Blue Jays aim for Angels’ Howie Kendrick

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2:32 p.m. EDT update: FOXSports.com’s Ken Rosenthal hears that the Angels are likely to keep Kendrick since they haven’t been offered the kind of starting pitcher they want.

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Residing in last place with a 49-57 record in the AL East, the Blue Jays aren’t looking for any rentals at the trade deadline. However, they do have their eyes on the Angels’ Howie Kendrick, according to Ben Nicholson-Smith of Sportsnet.cn.

Kendrick could fill the hole at second base that’s been a problem for Toronto this year. The Blue Jays recently tried Brett Lawrie there, only to quickly move him back to third. The 30-year-old Kendrick has hit .301/.344/.446 with 11 homers and 45 RBI in 395 at-bats for the Angels. He’s under control through 2015 and is owed about $22 million over the next 2 1/3 seasons, but he became a bit more expendable last night with the pickup of Grant Green in the Alberto Callaspo deal with Oakland.

In return for Kendrick, the Angels would certainly prefer young, cost-controlled starting pitching. The Jays don’t have a lot to offer, though, not with Brandon Morrow hurt yet again. Chad Jenkins, their most major league-ready pitcher in Triple-A, is also on the DL. They do have intriguing arms further away, but those might not be so tempting to an Angels team that will aim to contend in 2014. Infielder-outfielder Emilio Bonifacio would make sense as a lesser part in a deal, but not as the prime piece.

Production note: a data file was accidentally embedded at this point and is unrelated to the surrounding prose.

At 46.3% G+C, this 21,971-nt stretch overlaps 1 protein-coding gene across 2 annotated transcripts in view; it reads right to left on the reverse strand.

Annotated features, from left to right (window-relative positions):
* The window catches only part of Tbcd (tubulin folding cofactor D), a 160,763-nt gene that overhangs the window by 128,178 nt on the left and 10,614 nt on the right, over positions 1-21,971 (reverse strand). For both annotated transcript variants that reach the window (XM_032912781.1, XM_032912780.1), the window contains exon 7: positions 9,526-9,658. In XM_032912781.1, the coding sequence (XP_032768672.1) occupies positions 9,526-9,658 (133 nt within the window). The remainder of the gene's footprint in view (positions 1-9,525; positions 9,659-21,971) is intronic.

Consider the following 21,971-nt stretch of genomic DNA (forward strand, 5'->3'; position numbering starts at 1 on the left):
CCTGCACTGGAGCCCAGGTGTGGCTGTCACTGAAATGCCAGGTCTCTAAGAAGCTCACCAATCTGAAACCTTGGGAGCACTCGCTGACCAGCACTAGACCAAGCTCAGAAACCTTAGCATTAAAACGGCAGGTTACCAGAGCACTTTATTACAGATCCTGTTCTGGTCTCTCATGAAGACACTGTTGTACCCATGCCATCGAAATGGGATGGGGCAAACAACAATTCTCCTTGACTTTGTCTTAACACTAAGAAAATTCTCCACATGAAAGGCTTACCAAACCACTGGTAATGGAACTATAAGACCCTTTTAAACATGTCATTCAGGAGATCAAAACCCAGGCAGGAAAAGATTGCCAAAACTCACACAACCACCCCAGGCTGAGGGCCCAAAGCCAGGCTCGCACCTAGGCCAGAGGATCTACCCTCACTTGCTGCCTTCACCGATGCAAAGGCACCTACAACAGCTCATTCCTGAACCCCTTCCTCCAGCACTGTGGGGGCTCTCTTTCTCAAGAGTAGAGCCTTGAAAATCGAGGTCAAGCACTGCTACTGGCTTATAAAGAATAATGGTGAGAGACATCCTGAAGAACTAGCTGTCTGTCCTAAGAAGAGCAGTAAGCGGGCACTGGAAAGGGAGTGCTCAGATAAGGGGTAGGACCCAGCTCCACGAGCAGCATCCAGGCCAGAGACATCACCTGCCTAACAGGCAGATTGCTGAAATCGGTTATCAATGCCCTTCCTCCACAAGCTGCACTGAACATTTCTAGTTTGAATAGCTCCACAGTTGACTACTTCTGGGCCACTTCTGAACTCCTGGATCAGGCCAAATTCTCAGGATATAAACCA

The Hall of Fame rejected the BBWAA vote to make ballots public

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Last year, at the Winter Meetings, the BBWAA voted overwhelmingly to make Hall of Fame ballots public beginning with this year’s election. Their as a long-demanded one, and it served to make a process that has often frustrated fans — and many voters — more transparent.

Mark Feinsand of MLB.com tweeted a few minutes ago, however, that at some point since last December, the Hall of Fame rejected the BBWAA’s vote. Writer may continue to release their own ballots, but their votes will not automatically be made public.

I don’t know what the rationale could possibly be for the Hall of Fame. If I had to guess, I’d say that the less-active BBWAA voters who either voted against that change or who weren’t present for it because they don’t go to the Winter Meetings complained about it. It’s likewise possible that the Hall simply doesn’t want anyone talking about the votes and voters so as not to take attention away from the honorees and the institution, but that train left the station years ago. If the Hall doesn’t want people talking about votes and voters, they’d have to change the whole thing to some star chamber kind of process in which the voters themselves aren’t even known and no one discusses it publicly until after the results are released.

Oh well. There’s a lot the Hall of Fame does that doesn’t make a ton of sense. Add this to the list.